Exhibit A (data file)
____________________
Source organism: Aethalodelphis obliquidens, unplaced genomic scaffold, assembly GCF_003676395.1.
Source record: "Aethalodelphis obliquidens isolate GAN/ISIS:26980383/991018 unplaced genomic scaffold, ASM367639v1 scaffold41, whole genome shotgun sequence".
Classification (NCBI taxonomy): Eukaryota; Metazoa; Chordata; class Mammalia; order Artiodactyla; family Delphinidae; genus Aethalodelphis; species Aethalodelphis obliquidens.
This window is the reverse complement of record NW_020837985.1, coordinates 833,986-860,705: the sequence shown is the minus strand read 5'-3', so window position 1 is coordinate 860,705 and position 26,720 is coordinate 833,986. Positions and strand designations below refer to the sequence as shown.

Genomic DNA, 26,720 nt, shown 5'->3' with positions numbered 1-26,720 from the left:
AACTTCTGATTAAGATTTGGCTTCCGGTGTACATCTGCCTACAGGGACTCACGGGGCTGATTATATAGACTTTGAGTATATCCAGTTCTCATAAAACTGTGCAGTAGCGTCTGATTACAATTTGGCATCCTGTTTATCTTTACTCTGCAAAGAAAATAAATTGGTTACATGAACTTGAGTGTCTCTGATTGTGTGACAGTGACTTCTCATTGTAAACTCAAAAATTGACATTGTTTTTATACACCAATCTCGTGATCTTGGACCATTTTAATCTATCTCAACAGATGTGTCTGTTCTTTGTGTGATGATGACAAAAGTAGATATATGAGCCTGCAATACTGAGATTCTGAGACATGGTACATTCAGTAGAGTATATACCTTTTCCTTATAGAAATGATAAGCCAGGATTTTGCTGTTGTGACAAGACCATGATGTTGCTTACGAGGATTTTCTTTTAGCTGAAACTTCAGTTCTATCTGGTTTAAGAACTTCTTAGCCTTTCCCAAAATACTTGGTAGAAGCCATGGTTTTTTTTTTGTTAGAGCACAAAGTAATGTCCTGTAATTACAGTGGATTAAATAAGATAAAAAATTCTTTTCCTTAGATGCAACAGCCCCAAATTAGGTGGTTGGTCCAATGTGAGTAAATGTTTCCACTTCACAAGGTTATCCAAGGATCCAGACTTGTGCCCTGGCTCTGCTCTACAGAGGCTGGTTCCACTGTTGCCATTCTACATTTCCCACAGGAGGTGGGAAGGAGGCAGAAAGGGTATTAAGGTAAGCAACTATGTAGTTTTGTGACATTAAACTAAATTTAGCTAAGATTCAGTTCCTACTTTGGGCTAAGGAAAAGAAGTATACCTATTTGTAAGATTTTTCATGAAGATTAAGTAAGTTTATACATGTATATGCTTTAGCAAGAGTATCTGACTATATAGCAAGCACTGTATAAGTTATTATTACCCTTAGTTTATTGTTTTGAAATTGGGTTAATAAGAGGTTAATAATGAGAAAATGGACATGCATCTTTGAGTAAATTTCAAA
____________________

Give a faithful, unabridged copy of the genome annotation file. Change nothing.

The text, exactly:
Source organism: Aethalodelphis obliquidens, unplaced genomic scaffold, assembly GCF_003676395.1.
Source record: "Aethalodelphis obliquidens isolate GAN/ISIS:26980383/991018 unplaced genomic scaffold, ASM367639v1 scaffold41, whole genome shotgun sequence".
Classification (NCBI taxonomy): Eukaryota; Metazoa; Chordata; class Mammalia; order Artiodactyla; family Delphinidae; genus Aethalodelphis; species Aethalodelphis obliquidens.
This window is the reverse complement of record NW_020837985.1, coordinates 833,986-860,705: the sequence shown is the minus strand read 5'-3', so window position 1 is coordinate 860,705 and position 26,720 is coordinate 833,986. Positions and strand designations below refer to the sequence as shown.

Genomic DNA, 26,720 nt, shown 5'->3' with positions numbered 1-26,720 from the left:
AACTTCTGATTAAGATTTGGCTTCCGGTGTACATCTGCCTACAGGGACTCACGGGGCTGATTATATAGACTTTGAGTATATCCAGTTCTCATAAAACTGTGCAGTAGCGTCTGATTACAATTTGGCATCCTGTTTATCTTTACTCTGCAAAGAAAATAAATTGGTTACATGAACTTGAGTGTCTCTGATTGTGTGACAGTGACTTCTCATTGTAAACTCAAAAATTGACATTGTTTTTATACACCAATCTCGTGATCTTGGACCATTTTAATCTATCTCAACAGATGTGTCTGTTCTTTGTGTGATGATGACAAAAGTAGATATATGAGCCTGCAATACTGAGATTCTGAGACATGGTACATTCAGTAGAGTATATACCTTTTCCTTATAGAAATGATAAGCCAGGATTTTGCTGTTGTGACAAGACCATGATGTTGCTTACGAGGATTTTCTTTTAGCTGAAACTTCAGTTCTATCTGGTTTAAGAACTTCTTAGCCTTTCCCAAAATACTTGGTAGAAGCCATGGTTTTTTTTTTGTTAGAGCACAAAGTAATGTCCTGTAATTACAGTGGATTAAATAAGATAAAAAATTCTTTTCCTTAGATGCAACAGCCCCAAATTAGGTGGTTGGTCCAATGTGAGTAAATGTTTCCACTTCACAAGGTTATCCAAGGATCCAGACTTGTGCCCTGGCTCTGCTCTACAGAGGCTGGTTCCACTGTTGCCATTCTACATTTCCCACAGGAGGTGGGAAGGAGGCAGAAAGGGTATTAAGGTAAGCAACTATGTAGTTTTGTGACATTAAACTAAATTTAGCTAAGATTCAGTTCCTACTTTGGGCTAAGGAAAAGAAGTATACCTATTTGTAAGATTTTTCATGAAGATTAAGTAAGTTTATACATGTATATGCTTTAGCAAGAGTATCTGACTATATAGCAAGCACTGTATAAGTTATTATTACCCTTAGTTTATTGTTTTGAAATTGGGTTAATAAGAGGTTAATAATGAGAAAATGGACATGCATCTTTGAGTAAATTTCAAA